My favorite well location in the Ragged Mountain Unit (mountain in the background), Piceance Basin, Gunnison County, Colorado. Did a 12 mile, -20 deg F hike out of this one when my snowcat broke down. Can’t think of much more fun than that. My kind of office with a view. Photo was taken Feb. 2005 when I was the Field Superintendent.
This was a nice little tight sands well I drilled and completed in the Corcoran and Cozette formations about 8400′ deep at 11,000′ elevation, early 1990’s. Brought this well in at 3 MMCF/ day at 3500 psi. On earlier wells we drilled in 1983 our engineer wanted them wide open to clean up, most came in at 7-8 MMCF/day. Experience taught us to choke them back, water came in as strong as the gas after a couple years.
Another well about 6 miles from this one consistently produced 250 MCF/ day dry gas after gradually declining production for 10 years until periodic mild earthquakes would hit a fault near Carbondale, CO. Then it would spike off the Barton Chart Recorder at 2 1/2 million for a couple weeks, produce about 200 bbls of condensate and 10 bbls water, then subside to 250 MCF dry gas. Like clockwork.
Unit sold and I worked elsewhere for a while. A second new owner hired me several years later to turn the unit around. After reducing loss and use from over 30% to less than 4%, we got this well back to a steady 350 MCF/ day after it watered out under the other operator. They said it was a dead well. The company I worked for operating the unit sold all assets in August 2005 and the new company didn’t even want to see my resume. Ouch, hurt my tender little roughneck feelings. Went on to work on a number of record setting drilling projects after I recovered from the rejection. I think it was the next day after I was released.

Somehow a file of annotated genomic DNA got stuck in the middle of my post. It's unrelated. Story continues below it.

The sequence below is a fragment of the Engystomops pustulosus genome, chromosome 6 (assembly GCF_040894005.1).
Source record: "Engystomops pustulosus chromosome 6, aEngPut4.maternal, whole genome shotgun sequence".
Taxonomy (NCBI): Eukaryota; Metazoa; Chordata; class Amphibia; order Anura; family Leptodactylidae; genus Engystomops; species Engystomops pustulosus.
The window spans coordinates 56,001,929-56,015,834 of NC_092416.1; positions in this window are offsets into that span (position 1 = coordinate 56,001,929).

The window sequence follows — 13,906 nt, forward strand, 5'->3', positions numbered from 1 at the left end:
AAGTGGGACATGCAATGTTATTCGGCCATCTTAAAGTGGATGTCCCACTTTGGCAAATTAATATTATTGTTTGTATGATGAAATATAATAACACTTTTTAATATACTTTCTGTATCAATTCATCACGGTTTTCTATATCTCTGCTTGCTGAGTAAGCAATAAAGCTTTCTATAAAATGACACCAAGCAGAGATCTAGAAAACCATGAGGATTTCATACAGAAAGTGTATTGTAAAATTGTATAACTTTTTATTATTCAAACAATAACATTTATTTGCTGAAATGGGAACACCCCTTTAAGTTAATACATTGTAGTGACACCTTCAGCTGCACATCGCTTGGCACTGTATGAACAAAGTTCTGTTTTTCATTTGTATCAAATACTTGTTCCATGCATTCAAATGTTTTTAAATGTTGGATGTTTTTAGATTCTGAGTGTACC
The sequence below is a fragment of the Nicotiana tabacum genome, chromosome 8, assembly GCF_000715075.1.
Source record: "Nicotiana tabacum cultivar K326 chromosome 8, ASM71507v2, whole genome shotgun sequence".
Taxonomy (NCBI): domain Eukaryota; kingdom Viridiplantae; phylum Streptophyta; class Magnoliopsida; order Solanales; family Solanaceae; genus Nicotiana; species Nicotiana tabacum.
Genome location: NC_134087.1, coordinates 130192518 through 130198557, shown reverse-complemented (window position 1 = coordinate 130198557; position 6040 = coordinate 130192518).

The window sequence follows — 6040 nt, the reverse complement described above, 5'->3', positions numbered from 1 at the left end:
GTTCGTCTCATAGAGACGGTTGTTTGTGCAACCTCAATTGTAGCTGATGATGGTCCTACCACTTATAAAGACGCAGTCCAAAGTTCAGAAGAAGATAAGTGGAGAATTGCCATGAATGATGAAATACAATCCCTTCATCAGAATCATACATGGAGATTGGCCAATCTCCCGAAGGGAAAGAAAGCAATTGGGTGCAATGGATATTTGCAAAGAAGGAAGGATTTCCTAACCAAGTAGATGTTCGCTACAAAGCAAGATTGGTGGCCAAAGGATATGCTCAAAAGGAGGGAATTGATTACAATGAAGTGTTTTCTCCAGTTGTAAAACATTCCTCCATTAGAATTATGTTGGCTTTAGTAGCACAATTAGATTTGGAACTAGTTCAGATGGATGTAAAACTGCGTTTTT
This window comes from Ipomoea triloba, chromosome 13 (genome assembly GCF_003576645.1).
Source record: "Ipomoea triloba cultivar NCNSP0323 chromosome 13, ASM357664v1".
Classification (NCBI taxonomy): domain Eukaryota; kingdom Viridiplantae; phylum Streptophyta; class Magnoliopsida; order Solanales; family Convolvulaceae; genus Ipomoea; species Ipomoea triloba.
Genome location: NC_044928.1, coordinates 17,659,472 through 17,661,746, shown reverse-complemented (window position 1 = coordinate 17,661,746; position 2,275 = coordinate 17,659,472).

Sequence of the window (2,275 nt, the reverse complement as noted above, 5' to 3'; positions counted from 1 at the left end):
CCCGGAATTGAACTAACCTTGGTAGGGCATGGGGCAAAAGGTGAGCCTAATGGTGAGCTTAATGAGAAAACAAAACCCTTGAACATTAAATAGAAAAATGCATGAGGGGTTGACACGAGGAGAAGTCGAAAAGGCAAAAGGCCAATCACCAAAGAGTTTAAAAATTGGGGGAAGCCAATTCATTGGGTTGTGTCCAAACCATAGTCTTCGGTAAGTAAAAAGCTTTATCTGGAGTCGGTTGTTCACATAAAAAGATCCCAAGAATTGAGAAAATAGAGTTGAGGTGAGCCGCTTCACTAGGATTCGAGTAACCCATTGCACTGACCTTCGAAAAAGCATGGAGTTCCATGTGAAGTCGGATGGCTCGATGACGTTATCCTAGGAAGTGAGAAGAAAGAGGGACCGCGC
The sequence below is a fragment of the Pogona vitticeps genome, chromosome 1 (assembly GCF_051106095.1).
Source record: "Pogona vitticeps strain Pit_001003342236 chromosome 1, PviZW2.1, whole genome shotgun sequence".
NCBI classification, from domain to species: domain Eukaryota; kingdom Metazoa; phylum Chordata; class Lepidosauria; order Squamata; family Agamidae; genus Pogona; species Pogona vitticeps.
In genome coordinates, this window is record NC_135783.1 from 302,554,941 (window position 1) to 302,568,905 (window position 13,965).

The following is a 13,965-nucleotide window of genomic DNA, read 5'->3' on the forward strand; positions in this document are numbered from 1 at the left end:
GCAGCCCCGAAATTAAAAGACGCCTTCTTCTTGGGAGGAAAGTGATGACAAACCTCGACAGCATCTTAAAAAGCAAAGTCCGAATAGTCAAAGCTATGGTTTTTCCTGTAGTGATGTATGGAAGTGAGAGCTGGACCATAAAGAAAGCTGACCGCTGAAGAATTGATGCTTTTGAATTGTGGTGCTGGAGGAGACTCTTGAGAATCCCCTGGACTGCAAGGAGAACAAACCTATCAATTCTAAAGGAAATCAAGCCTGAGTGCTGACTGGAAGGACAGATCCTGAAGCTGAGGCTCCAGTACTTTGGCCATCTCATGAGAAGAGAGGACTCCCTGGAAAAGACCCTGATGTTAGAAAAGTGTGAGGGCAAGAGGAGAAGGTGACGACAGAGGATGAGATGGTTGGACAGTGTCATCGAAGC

Almost forgot to mention, in the summer of 2005 we had some vandalism on the gathering line running 3 miles from this well to a compressor station. I often started my day troubleshooting the line by pulling onto a location and watching a herd of about 25 cow and calf elk move off the location onto the hillside above me. I would travel back and forth on the line for several hours and the elk were always content to watch me from their beds. One day a wildlife biologist showed up at noon to do a wildlife study (every hunter will tell you noon is the best time to observe wildlife, the Oprah show is generally finishing then). He got out of his pick up looked around spotted the elk and automatically crouched to avoid detection. As soon as he did the elk bolted.
I explained to him that on that morning I had been back and forth from that location 7 times before he got there and they remained bedded down. He denied my story even when I showed him pictures of the calves from new born to 2 months of age and showed him how they had different numbers and configurations of spots like a fingerprint. He insisted that my activity was terrorizing the elk and he would have to restrict my access, even though I had them all named after watching them for months. I thought it was curious that they would flee when he came on location, then I realized, he assumed a predatory posture as soon as he spotted them, no wonder they fled. Me on the other hand, I was just a familiar passer by that posed no threat. I’ve since concluded that 98% of all wildlife biologists never see more than the back end of the wildlife they do spot, therefore concluding oil and gas and wildlife don’t mix.